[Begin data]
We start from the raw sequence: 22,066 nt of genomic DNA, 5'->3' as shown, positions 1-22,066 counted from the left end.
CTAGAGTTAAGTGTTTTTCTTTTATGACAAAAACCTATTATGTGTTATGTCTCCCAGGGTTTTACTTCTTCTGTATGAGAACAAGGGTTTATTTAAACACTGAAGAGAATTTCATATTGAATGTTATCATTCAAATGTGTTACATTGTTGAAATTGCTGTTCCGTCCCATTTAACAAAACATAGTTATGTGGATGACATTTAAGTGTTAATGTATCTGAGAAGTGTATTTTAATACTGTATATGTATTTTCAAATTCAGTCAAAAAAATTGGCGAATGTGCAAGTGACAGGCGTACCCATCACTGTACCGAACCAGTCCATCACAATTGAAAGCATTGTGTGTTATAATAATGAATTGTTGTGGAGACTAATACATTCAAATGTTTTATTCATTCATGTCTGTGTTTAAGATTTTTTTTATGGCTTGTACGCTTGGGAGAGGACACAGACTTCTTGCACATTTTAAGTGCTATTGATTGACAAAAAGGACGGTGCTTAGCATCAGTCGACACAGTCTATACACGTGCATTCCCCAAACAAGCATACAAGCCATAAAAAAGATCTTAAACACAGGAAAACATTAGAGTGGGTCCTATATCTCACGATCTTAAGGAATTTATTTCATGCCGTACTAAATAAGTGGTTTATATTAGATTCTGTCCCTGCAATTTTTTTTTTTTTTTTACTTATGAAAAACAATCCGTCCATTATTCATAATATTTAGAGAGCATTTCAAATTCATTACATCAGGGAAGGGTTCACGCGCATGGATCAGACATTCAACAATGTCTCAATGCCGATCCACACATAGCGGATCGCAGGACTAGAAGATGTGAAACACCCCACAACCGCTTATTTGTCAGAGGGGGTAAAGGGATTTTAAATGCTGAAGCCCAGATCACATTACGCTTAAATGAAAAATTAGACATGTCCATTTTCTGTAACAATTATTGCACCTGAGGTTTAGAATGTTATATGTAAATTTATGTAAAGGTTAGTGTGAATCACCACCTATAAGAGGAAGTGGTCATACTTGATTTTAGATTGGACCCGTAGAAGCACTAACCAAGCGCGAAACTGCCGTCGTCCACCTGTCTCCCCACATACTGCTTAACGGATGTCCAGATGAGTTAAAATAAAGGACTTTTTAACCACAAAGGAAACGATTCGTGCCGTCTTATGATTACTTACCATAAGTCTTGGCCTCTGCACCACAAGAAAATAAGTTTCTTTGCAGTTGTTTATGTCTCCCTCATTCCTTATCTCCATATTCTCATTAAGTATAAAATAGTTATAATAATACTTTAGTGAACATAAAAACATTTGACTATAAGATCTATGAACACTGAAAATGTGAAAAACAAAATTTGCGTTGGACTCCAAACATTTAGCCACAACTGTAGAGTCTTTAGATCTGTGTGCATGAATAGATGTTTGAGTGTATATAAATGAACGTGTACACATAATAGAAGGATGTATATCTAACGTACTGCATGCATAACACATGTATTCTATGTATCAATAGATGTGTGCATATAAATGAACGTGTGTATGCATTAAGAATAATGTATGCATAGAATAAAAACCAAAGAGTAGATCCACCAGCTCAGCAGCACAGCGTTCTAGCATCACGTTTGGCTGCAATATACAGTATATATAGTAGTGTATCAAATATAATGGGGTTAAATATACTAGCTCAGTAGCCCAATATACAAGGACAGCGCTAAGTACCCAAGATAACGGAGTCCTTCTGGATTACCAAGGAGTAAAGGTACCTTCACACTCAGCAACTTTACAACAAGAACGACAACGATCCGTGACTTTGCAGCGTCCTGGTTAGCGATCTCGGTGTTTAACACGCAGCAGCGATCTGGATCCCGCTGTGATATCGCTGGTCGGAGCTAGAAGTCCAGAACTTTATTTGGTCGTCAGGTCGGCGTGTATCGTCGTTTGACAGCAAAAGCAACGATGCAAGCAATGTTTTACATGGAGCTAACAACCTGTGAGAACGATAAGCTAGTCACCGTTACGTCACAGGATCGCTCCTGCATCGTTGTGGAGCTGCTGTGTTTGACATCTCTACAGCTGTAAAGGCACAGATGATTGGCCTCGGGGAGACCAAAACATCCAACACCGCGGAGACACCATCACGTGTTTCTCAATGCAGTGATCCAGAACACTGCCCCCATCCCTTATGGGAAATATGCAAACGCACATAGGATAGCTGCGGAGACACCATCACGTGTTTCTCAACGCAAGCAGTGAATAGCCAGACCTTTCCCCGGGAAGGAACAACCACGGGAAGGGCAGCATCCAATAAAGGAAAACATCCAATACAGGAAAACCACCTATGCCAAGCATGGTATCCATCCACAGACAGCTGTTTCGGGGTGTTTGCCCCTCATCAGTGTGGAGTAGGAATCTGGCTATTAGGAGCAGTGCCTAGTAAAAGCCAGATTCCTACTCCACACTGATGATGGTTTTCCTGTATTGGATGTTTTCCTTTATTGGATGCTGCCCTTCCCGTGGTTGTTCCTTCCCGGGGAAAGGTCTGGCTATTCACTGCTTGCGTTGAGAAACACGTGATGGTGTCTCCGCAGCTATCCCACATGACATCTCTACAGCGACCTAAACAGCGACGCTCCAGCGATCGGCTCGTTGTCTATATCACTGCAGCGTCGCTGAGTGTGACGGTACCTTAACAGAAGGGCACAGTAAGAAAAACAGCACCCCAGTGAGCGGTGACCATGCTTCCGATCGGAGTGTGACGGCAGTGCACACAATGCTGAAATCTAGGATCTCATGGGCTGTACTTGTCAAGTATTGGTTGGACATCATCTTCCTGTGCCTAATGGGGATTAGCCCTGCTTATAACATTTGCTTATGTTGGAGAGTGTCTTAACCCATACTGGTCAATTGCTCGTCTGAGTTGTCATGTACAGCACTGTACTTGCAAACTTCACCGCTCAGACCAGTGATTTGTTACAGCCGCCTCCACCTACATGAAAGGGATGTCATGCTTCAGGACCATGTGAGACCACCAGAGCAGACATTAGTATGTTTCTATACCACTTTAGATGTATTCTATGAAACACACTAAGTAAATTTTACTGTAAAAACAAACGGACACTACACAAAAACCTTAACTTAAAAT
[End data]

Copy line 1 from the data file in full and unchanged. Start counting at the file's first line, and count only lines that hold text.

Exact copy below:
We start from the raw sequence: 22,066 nt of genomic DNA, 5'->3' as shown, positions 1-22,066 counted from the left end.